Poppy In memoriam Poppy

Second Lieutenant John William McVicker

 

 

 

John William McVicker was born on 15 April 1895 at Craignamaddy, Croagh, County Antrim, the fifth of nine children of farmer William James McVicker and his wife Matilda Ann (nee Morrison).

McVicker was educated at Coleraine Academical Institution, playing in the First XV (rugby) and hockey, before beginning a medical degree at Edinburgh University in 1914.

On the outbreak of war he applied for a commission, at the same time enlisting in the North Irish Horse (regimental number and exact date of enlistment not known at present). On 16 November 1914 he was commissioned as a 2nd lieutenant and posted to the 13th (Service) Battalion, King's (Liverpool Regiment). He embarked for France with the battalion on 26 September 1915.

On 14 July 1916 the 13th Battalion, part of the 3rd Division, was thrown into the fighting on the Somme, with orders to capture and clear the village of Bazentin-le-Grand. This they did, though only after sustaining heavy casualties. Their total losses during this and subsequent fighting that month were 9 officers killed, 13 wounded and 1 missing, and 128 other ranks killed, 296 wounded and 75 missing.

The battalion's report of the day's fighting notes "very heavy" officer casualties. One of these was 2nd Lieutenant McVicker. His burial place was subsequently lost or forgotten, and he is commemorated on Pier 1, Face C, of the Thiepval Memorial, Somme, France.

Later that month the Coleraine Chronicle reported:

The tragic effects of this awful war have been brought home very forcibly to many Ulster people since the great Allied offensive began on July 1st. The best blood of the Imperial province has been freely giving its quota to soak further the sonnen ridges that lie across the English Channel. Among the latest to fall in action has been John W. McVicker, Second-Lieutenant King's (Liverpool) Regiment, third son of the late Mr. W. J. McVicker, R.D.C., and Mrs. McVicker, Craignamaddy, Mosside. The gallant young officer, whose demise is so much regretted, volunteered his services at the very beginning of the great war in 1914.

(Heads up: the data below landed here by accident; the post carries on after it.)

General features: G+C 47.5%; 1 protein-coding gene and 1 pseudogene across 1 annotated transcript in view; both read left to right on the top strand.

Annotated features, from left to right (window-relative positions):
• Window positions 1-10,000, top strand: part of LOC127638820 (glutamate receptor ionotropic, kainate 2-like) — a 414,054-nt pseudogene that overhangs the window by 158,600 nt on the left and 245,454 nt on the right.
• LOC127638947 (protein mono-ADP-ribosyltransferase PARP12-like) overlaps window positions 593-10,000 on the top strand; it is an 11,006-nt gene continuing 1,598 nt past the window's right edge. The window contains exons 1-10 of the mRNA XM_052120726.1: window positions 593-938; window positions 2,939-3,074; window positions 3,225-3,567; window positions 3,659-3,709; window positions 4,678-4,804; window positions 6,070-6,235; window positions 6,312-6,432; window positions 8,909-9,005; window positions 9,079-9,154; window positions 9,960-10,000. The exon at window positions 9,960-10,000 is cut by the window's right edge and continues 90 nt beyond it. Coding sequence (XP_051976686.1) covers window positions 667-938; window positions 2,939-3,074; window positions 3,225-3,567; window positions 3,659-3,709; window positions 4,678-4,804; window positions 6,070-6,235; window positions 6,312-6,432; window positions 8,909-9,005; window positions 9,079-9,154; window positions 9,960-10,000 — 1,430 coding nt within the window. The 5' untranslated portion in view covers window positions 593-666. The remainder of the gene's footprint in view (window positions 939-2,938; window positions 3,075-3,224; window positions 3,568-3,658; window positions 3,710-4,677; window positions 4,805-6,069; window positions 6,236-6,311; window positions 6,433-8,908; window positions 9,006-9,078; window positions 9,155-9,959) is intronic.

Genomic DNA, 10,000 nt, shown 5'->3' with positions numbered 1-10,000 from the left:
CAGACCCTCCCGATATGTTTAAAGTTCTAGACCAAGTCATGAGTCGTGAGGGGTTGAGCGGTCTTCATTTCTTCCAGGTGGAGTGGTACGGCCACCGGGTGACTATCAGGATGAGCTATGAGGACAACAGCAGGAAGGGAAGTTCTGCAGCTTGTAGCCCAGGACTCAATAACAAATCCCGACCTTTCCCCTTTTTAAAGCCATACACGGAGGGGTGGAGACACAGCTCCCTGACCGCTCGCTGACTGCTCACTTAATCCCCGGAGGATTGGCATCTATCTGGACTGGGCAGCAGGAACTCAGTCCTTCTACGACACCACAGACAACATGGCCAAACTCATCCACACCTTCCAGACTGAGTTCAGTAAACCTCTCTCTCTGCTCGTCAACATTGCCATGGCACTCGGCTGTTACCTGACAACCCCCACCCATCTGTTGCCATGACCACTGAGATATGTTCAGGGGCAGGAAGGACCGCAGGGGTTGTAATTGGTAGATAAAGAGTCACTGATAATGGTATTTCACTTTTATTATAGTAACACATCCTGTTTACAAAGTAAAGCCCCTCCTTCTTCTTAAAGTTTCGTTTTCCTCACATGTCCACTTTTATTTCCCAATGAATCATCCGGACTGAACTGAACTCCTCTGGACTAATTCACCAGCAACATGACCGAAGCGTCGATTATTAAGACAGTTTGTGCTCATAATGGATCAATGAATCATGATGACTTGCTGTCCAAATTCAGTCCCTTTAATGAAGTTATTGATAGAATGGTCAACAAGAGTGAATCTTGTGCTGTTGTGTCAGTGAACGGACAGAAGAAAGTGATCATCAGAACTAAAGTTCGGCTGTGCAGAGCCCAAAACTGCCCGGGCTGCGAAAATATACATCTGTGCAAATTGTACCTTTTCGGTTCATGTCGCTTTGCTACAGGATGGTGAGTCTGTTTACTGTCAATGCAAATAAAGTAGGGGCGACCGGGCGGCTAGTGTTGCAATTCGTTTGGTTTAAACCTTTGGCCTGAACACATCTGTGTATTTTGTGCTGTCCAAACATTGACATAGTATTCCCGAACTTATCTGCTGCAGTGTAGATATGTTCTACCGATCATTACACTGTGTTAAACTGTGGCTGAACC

The late officer was educated at the Coleraine Academical Institution, where he had a most successful career; his fine qualities of head and heart endeared him to masters and class-mates alike. He took a prominent part in manly sports of all kinds, and was especially well-known in hockey circles in the north. In 1913 he entered to Medical School of Edinburgh University, where he had just completed his first year, and was enjoying his well-earned vacation when hostilities broke out. In all his educational career he displayed fine talents, and these, combined with his persevering nature, would undoubtedly have secured for him high honours in the profession he had chosen for his life work. Like many other university men, he applied for a commission, and not wishing to wait inactively while his application was being considered, he enlisted as a trooper in the North Irish Horse. His commission being readily forthcoming, he was posted to a service battalion of the King's (Liverpool) Regiment in November, 1914. He was on duty with his battalion in various parts of England from this time until September, 1915, when he sailed for the nearest theatre of war, from which place it has now been officially intimated that he was killed in action on the 14th inst. He had thus at the time of his death given ten months of active and efficient service – his very best – for King and country. It appears that he displayed special aptitude for bomb-throwing, and that some time ago he was appointed bombing officer in his battalion. He paid two visits to his native place direct from the trenches, the last of these being made six weeks ago. Of a bright and cheerful disposition, he never complained of the hardships of campaigning, and was always in excellent spirits. He was very highly esteemed by the men under his command, whether on training ground or battlefield, and rightly so, for their safety and comfort was ever his chief concern; on several occasions he refused presents from friends for himself, asking them to substitute gifts which he could distribute among his men. It can well be imagined that his death will be lamented by none more sincerely than by these brave men whom he so tenderly cared for and so brilliantly led, for although no details are yet available as to how he fell, those who knew "John," as he was affectionately called, know well that his last duty, like all others, was nobly and faithfully performed. In a letter to his brother a few days before the end he showed with what a fine spirit he viewed the coming terrific struggle; he said, "I am entering into the fight with a light heart, feeling that we are fighting for God as well as King and country. If the worst happens, however, as Horace says, 'Dulce et decorum est pro patria mori.' I am quite optimistic though." The line of Latin poetry means, "It is sweet and glorious to die for one's country."